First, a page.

sentiment (noun)

Definition: what you feel or think about something

Example from the episode: “Did it have a differential impact on participants’ sentiment?”

Example sentence: “He expressed his sentiment in a heartfelt letter.”

tremendous (adjective)

Definition: very big, great, or a lot

Example from the episode: “The promise of AI is tremendous, yet most of us, if we’re using it at all, are using it incorrectly.”

Example sentence: “The storm caused tremendous damage to our city.”

bring something into the mix (idiom)

Definition: to add something new or different to a situation or group

Example from the episode: “And I wanted to see if we can bring a new technology tool into the mix to get better ideas.”

Example sentence: “Adding Sarah to our team will bring more creativity into the mix.”

Charles Duhigg

March 12

align (verb)

Definition: to make things match

Example from the episode: “The ability to connect and to align our goals to others is a real superpower.”

Example sentence: “Her beliefs do not align with mine.”

byproduct (noun)

Definition: something that is made when you create something else

Example from the episode: “Yeah, there are people who argue that communication is really just a byproduct of shared empathy.”

Example sentence: “Smoke is a byproduct of fire.”

engaging (adjective)

Definition: very interesting or fun that it keeps your attention for a long time

Example from the episode: “So we actually take a step back, and we say what it’s really about is engaging.”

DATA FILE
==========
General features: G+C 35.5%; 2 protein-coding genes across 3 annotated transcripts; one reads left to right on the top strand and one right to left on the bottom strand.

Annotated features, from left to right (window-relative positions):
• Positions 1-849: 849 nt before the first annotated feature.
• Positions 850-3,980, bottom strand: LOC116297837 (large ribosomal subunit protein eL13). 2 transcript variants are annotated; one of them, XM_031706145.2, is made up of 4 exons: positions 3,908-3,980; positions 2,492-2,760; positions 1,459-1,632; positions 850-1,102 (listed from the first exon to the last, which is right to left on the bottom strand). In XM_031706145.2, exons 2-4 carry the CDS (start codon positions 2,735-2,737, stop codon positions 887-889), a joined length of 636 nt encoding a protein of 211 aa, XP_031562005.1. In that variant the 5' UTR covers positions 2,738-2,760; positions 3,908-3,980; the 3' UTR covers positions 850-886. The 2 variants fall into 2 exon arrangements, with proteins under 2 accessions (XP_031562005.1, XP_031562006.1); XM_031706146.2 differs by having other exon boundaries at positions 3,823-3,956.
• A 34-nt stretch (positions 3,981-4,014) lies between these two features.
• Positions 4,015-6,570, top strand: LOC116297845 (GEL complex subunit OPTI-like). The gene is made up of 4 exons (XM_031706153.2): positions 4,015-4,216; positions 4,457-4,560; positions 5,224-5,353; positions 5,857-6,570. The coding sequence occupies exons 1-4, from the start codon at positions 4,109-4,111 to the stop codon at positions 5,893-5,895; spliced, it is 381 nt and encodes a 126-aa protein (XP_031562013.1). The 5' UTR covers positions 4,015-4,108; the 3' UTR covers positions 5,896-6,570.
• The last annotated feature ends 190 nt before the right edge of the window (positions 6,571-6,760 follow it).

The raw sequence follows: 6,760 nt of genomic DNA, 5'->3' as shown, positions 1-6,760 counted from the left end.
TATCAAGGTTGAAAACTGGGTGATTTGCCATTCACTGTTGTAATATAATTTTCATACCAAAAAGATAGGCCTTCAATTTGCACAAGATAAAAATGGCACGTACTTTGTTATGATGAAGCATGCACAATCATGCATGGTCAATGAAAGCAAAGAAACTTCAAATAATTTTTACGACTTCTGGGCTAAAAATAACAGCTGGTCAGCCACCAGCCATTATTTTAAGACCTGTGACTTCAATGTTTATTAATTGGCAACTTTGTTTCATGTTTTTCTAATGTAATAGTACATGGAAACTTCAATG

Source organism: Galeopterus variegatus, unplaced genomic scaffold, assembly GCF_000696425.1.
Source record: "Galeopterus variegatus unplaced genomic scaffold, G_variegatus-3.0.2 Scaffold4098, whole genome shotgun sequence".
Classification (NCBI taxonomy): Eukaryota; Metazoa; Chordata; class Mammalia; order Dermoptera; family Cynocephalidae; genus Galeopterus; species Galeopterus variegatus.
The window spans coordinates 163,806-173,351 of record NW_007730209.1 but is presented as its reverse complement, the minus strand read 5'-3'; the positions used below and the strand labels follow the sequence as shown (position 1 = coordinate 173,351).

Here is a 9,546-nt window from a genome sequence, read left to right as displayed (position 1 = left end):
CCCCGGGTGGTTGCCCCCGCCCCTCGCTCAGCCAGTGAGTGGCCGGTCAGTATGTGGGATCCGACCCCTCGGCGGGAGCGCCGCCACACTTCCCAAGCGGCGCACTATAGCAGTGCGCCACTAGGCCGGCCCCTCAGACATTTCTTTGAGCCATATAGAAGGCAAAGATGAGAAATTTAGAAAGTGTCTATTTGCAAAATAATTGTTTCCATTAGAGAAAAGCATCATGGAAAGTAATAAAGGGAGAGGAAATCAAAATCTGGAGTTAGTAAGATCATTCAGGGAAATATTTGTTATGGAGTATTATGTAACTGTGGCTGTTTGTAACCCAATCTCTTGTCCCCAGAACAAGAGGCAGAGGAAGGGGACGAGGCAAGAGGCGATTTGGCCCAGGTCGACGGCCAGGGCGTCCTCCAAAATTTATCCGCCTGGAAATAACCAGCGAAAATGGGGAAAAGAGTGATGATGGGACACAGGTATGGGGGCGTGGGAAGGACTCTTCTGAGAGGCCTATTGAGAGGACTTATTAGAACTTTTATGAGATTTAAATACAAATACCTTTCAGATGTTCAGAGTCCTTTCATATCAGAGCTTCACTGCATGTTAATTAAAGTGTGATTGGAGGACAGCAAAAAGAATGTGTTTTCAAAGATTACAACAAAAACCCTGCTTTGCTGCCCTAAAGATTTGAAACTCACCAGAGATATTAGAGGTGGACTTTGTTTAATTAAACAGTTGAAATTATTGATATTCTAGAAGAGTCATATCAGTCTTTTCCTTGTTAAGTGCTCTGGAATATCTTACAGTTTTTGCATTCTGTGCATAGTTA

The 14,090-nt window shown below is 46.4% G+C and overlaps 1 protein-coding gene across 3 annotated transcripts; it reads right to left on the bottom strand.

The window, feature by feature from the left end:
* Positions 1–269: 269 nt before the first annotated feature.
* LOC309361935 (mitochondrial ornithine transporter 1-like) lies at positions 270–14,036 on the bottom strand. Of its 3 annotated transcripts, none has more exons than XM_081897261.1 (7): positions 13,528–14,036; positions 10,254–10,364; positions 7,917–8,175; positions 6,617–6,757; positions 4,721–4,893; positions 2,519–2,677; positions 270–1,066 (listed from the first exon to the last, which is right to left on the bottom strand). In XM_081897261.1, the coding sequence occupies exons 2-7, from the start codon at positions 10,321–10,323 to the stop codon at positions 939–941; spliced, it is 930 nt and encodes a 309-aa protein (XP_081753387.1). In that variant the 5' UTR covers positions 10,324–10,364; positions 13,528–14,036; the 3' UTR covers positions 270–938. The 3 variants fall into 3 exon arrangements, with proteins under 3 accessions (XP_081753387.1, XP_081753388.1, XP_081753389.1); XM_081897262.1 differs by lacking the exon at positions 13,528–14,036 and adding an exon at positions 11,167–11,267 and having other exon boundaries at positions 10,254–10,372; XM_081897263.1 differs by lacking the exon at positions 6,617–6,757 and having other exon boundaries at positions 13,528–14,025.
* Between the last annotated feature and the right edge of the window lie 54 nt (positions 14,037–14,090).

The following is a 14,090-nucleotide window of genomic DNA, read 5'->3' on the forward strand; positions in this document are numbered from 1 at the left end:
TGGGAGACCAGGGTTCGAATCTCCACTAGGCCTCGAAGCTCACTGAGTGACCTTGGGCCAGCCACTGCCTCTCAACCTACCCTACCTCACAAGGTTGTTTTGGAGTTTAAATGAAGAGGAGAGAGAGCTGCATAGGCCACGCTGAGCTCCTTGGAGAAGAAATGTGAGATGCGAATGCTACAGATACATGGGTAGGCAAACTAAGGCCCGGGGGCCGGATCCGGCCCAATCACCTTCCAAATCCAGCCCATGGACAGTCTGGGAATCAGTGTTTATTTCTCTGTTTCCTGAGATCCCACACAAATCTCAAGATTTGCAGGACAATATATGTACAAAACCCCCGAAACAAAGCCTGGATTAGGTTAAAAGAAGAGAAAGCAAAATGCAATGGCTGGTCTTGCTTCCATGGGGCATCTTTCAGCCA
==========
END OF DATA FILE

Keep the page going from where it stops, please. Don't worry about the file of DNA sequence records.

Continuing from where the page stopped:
Example sentence: “I found the book very engaging.”

take someone’s side (idiom)

Definition: to support or agree with what a person is saying or doing

Example from the episode: “I would say, like, why aren’t you taking my side?”

Example sentence: “She feels alone because no one will take her side.”

Amy Edmondson

March 5

enact (verb)

Definition: to put into action

Example from the episode: “It’s more something that is enacted day by day.”

Example sentence: “We need to enact measures to protect the environment.”

accountability (noun)

Definition: taking responsibility for your actions and decisions

Example from the episode: “This is a really important distinction because psychological safety’s been getting a lot of attention in the last few years and often it’s being misunderstood to mean comfortable or not having high standards or not feeling a sense of accountability to excellence.”

Example sentence: “Her accountability for her actions gained everyone’s respect.”

dissenting (adjective)

Definition: disagreeing or not going along with a common belief or idea

Example from the episode: “It’s hard for someone to offer a dissenting view or it’s hard for someone to ask for help or to let you know the project is not going well.”

Example sentence: “She voiced her dissenting view during the meeting.”

bite someone’s head off (idiom)

Definition: to angrily scold or yell at someone